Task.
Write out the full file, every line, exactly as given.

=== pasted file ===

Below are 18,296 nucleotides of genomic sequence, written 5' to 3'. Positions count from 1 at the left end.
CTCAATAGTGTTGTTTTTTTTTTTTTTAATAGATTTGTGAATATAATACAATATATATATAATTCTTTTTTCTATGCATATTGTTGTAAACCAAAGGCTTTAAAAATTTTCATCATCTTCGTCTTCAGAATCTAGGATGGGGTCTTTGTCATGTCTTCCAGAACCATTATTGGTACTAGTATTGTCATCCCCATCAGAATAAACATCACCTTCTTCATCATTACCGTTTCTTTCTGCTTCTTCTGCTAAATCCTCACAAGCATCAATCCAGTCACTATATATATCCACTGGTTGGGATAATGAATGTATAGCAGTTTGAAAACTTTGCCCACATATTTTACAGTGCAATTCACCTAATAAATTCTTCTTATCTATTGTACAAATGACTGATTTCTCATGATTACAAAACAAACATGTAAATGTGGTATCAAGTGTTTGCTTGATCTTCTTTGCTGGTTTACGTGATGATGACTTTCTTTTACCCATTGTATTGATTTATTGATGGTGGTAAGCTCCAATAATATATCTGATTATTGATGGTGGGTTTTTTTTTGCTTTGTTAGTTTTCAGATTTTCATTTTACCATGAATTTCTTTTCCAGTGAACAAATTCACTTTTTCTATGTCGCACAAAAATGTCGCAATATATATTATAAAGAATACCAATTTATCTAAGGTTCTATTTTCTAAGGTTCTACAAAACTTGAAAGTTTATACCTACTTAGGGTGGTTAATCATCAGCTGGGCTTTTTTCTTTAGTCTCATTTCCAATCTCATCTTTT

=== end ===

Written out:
Below are 18,296 nucleotides of genomic sequence, written 5' to 3'. Positions count from 1 at the left end.
CTCAATAGTGTTGTTTTTTTTTTTTTTAATAGATTTGTGAATATAATACAATATATATATAATTCTTTTTTCTATGCATATTGTTGTAAACCAAAGGCTTTAAAAATTTTCATCATCTTCGTCTTCAGAATCTAGGATGGGGTCTTTGTCATGTCTTCCAGAACCATTATTGGTACTAGTATTGTCATCCCCATCAGAATAAACATCACCTTCTTCATCATTACCGTTTCTTTCTGCTTCTTCTGCTAAATCCTCACAAGCATCAATCCAGTCACTATATATATCCACTGGTTGGGATAATGAATGTATAGCAGTTTGAAAACTTTGCCCACATATTTTACAGTGCAATTCACCTAATAAATTCTTCTTATCTATTGTACAAATGACTGATTTCTCATGATTACAAAACAAACATGTAAATGTGGTATCAAGTGTTTGCTTGATCTTCTTTGCTGGTTTACGTGATGATGACTTTCTTTTACCCATTGTATTGATTTATTGATGGTGGTAAGCTCCAATAATATATCTGATTATTGATGGTGGGTTTTTTTTTGCTTTGTTAGTTTTCAGATTTTCATTTTACCATGAATTTCTTTTCCAGTGAACAAATTCACTTTTTCTATGTCGCACAAAAATGTCGCAATATATATTATAAAGAATACCAATTTATCTAAGGTTCTATTTTCTAAGGTTCTACAAAACTTGAAAGTTTATACCTACTTAGGGTGGTTAATCATCAGCTGGGCTTTTTTCTTTAGTCTCATTTCCAATCTCATCTTTT